The Apple Watch Ultra has just started arriving in customers’ hands, and unlike previous Apple Watches, it has four exposed screw heads on the bottom of the device. I like taking a look inside my tech, whether to add a thermal pad to an M2 MacBook Air to improve performance or just to see what’s inside making the tech work. The moment I saw the screws on the bottom of the Apple Watch Ultra, I knew I wanted to take a peek inside. But I probably shouldn’t have …
The bottom of the Apple Watch has four P5 pentalobe screws. These are the same sort of screws that hold on the bottom of MacBook, and while they aren’t as common as a Philips or flathead screwdriver, pentalobe screwdrivers aren’t uncommon either. After I took out those four screws, the first complication arose – there is a very tiny o-ring around each screw. These are, no doubt, part of the extreme waterproof ratings of Apple’s high-end smart watch. As I went to screw back in those initial four screws, it proved nearly impossible to tighten them without the o-ring partially slipping out of its place.
Nevertheless, I carried on, well aware at this point that some of the waterproofing of the watch could be compromised. With those screws out, the only way to continue was using a spudger and thin shims to separate the ceramic back of the watch from the titanium casing. It was well sealed, and the moment it pulled away that thin waterproofing was destroyed. In addition, there are two thin ribbon cables connecting the back of the watch, and all of its health sensors, to the battery, screen, processor, and body of the watch. I had to be careful while separating the two to avoid damaging the cables.
Taking off the back panel didn’t reveal too much of the internals. There was a large black component with an Apple logo, but the two buttons used to release the Apple Watch bands came out, and three of the four springs disappeared into the abyss of my carpet.
With the back panel of the watch removed, there wasn’t any sort of immediate error from the watch, but it, understandably, couldn’t connect to my phone. There were three more screws – this time tri-wing – and small metal plates holding down that black component, but once I removed those and began to lift it, it became clear that it was a bit too big of a task. There seemed to be multiple ribbon cables connected to the other side of it, and from the back side of the watch, there didn’t seem to be a good way to disconnect them. Getting to those probably involves removing the display by softening the adhesive and then using an opening pick to separate it. That’s how you could access the internals on previous Apple Watches, but the seam of the display on the Ultra didn’t seem to have a great way to open it that I was confident I could do without cracking the display. The display of the Apple Watch Ultra is sapphire, which, while more scratch resistant, is potentially more prone to cracking. That’s probably part of the reason Apple extended the metal body of the watch up around the flat sides of the display.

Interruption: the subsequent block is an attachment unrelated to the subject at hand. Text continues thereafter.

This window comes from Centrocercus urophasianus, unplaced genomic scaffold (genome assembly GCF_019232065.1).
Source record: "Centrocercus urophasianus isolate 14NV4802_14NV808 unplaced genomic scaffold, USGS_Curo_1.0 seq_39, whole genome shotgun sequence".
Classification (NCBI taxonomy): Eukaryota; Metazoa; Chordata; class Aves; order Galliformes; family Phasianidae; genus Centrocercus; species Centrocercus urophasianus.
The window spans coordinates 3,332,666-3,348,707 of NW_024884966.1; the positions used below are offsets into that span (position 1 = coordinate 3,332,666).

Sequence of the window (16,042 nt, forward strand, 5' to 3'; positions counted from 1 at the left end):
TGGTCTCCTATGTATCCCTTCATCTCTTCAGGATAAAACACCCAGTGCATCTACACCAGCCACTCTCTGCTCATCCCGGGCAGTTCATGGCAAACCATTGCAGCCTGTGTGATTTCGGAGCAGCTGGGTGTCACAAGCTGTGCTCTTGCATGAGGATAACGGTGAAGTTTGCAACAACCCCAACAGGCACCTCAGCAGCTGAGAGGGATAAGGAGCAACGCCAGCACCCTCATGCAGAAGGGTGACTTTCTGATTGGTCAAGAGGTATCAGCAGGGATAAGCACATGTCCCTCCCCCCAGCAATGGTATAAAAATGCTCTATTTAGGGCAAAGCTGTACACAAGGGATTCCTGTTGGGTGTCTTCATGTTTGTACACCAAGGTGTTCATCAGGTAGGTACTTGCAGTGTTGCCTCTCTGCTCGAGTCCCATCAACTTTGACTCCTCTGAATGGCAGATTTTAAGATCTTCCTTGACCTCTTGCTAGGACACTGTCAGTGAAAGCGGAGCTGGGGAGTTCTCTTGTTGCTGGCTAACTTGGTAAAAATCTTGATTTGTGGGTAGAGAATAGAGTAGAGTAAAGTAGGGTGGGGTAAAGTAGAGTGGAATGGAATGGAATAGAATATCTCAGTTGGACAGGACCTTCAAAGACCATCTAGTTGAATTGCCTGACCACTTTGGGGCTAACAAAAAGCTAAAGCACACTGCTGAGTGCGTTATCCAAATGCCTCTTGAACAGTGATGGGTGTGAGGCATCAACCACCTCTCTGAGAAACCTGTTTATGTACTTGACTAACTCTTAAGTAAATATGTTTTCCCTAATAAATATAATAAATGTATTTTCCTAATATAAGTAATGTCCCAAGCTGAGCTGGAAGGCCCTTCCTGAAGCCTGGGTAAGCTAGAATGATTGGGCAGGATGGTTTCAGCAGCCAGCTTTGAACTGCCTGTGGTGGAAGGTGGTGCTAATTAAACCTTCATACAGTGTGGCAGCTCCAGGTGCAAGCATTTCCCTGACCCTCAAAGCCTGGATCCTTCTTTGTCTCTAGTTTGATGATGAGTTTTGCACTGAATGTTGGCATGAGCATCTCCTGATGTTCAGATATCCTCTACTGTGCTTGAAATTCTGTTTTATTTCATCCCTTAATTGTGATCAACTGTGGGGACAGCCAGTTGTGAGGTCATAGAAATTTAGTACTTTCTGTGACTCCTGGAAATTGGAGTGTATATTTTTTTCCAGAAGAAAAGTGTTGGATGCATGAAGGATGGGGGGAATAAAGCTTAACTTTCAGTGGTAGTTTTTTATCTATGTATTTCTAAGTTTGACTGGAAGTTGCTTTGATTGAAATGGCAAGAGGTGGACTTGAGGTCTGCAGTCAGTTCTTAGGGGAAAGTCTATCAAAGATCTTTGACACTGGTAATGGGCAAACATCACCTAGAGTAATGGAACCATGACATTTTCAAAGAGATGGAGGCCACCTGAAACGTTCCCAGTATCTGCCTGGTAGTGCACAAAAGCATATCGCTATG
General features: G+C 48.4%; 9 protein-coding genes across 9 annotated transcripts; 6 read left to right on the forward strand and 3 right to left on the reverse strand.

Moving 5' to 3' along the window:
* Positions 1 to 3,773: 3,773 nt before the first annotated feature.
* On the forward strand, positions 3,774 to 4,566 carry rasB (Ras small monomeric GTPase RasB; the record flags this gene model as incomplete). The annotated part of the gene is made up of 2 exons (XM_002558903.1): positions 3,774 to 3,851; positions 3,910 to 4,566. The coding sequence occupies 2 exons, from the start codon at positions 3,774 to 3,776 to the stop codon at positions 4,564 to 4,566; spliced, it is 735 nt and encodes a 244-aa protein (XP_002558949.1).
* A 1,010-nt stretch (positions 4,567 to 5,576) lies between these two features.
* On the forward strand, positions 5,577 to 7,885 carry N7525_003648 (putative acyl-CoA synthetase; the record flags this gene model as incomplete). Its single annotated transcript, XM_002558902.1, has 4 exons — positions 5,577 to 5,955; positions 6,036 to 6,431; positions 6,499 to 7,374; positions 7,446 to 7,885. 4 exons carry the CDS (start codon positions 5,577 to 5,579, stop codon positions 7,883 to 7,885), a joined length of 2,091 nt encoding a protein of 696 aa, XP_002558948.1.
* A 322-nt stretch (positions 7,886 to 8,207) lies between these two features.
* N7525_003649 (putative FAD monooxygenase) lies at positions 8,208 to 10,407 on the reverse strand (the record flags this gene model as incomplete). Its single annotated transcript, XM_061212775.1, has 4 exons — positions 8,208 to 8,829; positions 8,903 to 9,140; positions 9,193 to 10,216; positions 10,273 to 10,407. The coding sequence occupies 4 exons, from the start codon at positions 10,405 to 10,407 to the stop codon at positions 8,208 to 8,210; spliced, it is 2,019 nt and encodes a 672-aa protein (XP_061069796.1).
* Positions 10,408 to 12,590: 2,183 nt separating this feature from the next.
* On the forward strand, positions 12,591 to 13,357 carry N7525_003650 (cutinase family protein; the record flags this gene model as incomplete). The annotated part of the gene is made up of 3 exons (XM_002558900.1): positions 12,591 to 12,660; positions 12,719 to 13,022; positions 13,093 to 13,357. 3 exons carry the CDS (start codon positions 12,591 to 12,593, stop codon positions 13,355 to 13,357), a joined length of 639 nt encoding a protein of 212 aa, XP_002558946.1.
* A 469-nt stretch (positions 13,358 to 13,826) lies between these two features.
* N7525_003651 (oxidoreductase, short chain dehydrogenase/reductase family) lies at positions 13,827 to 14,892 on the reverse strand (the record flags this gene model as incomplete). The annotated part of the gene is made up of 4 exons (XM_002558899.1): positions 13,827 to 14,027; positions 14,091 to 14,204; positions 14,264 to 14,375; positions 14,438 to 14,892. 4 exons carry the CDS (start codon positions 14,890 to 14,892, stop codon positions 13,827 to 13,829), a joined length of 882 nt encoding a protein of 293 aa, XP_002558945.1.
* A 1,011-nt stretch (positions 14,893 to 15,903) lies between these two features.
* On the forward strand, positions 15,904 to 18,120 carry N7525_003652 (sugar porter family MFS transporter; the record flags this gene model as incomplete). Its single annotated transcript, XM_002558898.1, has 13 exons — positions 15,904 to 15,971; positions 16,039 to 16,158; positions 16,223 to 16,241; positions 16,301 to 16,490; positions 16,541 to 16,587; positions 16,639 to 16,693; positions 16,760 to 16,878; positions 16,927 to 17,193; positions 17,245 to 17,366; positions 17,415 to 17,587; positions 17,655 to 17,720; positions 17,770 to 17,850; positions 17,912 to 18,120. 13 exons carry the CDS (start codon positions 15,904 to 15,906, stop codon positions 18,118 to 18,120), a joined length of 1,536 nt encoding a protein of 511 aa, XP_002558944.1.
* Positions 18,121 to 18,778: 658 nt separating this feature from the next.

At that point, I put everything back together as well as I could. It proved rather difficult to reattach the two ribbon cables connected to the bottom of the device. The buttons to remove the watch band, now lacking some tiny springs, rattle with the watch’s haptics. And, the little rubber o-rings around the screw stick out a bit. With the o-rings out of place and the adhesive seal broken, the waterproofing of the watch is certainly nowhere near its factory standards. I certainly wouldn’t take it scuba diving at this point.
No doubt, in the coming days we’ll see a more complete teardown of the watch from the people of iFixit. They’ll certainly venture farther into the Apple Watch Ultra than I did. I’m sure someone more skilled than I could do a better job disassembling and reassembling the watch without as much damage to the waterproofing, but alas. I would certainly recommend waiting for their guide to feed your curiosity, rather than taking apart your own watch, as otherwise you could be left with a non-waterproof (or, even worse, a broken) version of Apple’s most durable smart watch yet.
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